As the consumption of cannabis, also known as marijuana, finally returns to its historical state of being legalin Uruguay and across the world, a previously unseen problem shows its head: namely that of genetically modified cannabis. 

The main reason cannabis legalization has been so difficult within the last 100 years (since it became illegal), is because the bare necessities for its creation don’t amount to much, and a reasonably high yield can even be achieved with low skill, and little material investment; there is reason it is also called “weed.” This “inability to monopolize” was ironically probably one of the major reasons companies and politicians sought (and to some extent still seek) to keep it forbidden: guaranteeing increased profits and demand for the cotton, lumber, petroleum, pharmaceutical, and many other industries.

Thus the legalization sounds good, and most of us agree that criminalization is essentially unacceptable, but does its legalization open the door for Monsanto Cannabis? The answer is: maybe. It depends on how cannabis is defined in the law; what standards open sale (as opposed to between free individuals) have to meet. Regulation may want to take a form similar to how the Germans have historically regulated their beer: by defining an exclusive set of ingredients. The way to stop the creation and growth of “Monsanto weed” is to strictly define what “weed” is.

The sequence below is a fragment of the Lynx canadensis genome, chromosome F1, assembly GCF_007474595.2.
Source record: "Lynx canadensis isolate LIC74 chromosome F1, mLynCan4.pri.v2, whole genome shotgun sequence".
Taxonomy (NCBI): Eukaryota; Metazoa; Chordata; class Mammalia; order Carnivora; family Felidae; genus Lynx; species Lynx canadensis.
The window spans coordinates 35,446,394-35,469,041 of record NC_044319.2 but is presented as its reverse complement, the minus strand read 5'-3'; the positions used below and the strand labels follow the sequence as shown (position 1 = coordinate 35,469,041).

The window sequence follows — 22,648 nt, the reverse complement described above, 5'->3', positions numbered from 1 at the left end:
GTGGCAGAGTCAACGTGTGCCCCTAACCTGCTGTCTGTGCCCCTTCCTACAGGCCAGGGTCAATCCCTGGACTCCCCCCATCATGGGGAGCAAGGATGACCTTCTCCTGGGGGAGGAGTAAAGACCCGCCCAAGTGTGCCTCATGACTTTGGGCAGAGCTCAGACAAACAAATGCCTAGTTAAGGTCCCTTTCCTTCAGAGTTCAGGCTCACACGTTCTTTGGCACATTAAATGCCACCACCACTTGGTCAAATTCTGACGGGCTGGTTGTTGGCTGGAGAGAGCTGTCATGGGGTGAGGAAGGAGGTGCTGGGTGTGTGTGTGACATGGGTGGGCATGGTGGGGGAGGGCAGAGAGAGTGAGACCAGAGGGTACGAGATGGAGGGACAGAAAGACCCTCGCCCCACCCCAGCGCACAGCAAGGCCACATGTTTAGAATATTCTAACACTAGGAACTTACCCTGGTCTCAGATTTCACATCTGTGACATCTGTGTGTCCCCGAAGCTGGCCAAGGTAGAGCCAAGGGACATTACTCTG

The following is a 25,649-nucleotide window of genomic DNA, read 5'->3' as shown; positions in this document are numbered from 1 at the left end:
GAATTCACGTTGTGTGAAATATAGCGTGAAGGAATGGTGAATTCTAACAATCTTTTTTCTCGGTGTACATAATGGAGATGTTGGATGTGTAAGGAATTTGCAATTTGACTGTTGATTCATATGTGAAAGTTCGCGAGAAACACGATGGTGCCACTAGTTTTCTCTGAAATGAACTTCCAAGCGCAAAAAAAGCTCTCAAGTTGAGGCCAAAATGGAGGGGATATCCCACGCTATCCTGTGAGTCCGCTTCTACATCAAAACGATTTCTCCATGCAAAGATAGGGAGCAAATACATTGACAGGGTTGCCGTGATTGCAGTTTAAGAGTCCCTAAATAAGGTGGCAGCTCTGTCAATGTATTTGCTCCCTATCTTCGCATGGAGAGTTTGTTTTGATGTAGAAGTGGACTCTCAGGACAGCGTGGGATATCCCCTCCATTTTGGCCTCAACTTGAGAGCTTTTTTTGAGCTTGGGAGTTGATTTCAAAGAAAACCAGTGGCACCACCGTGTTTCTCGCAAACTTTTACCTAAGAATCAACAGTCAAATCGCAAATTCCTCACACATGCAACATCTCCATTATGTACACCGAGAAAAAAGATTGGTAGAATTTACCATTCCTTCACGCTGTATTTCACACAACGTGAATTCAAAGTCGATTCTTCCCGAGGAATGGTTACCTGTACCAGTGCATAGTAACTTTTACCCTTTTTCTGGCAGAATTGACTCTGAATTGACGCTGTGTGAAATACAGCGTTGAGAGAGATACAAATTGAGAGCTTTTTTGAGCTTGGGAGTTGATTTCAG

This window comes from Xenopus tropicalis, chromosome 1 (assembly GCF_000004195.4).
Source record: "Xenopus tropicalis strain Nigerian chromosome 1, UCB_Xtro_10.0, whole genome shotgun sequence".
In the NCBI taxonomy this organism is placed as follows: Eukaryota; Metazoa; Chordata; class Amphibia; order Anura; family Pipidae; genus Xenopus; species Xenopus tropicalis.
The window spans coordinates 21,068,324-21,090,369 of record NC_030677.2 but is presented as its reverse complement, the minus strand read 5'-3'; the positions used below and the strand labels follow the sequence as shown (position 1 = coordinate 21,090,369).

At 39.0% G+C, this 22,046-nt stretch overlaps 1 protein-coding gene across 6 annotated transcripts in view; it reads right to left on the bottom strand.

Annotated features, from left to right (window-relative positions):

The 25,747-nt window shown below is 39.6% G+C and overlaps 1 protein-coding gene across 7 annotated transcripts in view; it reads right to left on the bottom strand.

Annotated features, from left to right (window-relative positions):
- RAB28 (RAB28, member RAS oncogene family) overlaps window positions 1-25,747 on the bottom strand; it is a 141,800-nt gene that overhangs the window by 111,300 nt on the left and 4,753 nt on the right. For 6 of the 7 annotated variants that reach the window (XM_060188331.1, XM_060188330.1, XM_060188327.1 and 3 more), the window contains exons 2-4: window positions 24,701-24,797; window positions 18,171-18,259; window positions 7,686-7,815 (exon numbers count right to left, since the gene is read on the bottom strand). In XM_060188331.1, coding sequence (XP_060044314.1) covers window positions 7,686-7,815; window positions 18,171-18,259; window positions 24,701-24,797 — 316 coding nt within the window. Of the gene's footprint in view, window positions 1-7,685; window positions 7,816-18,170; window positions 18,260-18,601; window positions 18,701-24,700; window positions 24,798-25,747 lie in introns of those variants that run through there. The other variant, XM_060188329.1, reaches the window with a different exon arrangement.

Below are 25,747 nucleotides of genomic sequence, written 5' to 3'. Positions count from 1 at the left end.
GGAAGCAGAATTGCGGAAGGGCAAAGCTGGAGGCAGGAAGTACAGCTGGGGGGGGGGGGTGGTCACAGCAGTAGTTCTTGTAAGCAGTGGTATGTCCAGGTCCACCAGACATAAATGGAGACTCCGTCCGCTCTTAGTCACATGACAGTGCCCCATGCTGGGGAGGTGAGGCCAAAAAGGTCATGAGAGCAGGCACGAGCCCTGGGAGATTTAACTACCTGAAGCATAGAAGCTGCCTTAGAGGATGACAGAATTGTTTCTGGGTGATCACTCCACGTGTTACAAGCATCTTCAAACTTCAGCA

Is there proof Monsanto and co are working on such plants? No, although suspicions have been arising in Uruguay about it, and these have been amplified over the internet.

Is it possible or even likely? Yes, especially since Uruguay allows the growth of GM corn (unlike Mexico). It is unclear whether it will be from Monsanto though, as more than half of all existing cannabis patents are owned by Chinese companies.

Although genetic modification is not inherently bad, the genetic variability provided by nature largely guarantees no unexpected shift in the gene pool (since GM relies on the multiplication of genetically identical mutants), and allows the plants to better adapt to their environment in their evolution. Regardless of this, if laws are not put in place defining exactly what cannabis is, what can be put on or in it, then legal cannabis might not end up much safer than its illegal counterpart.

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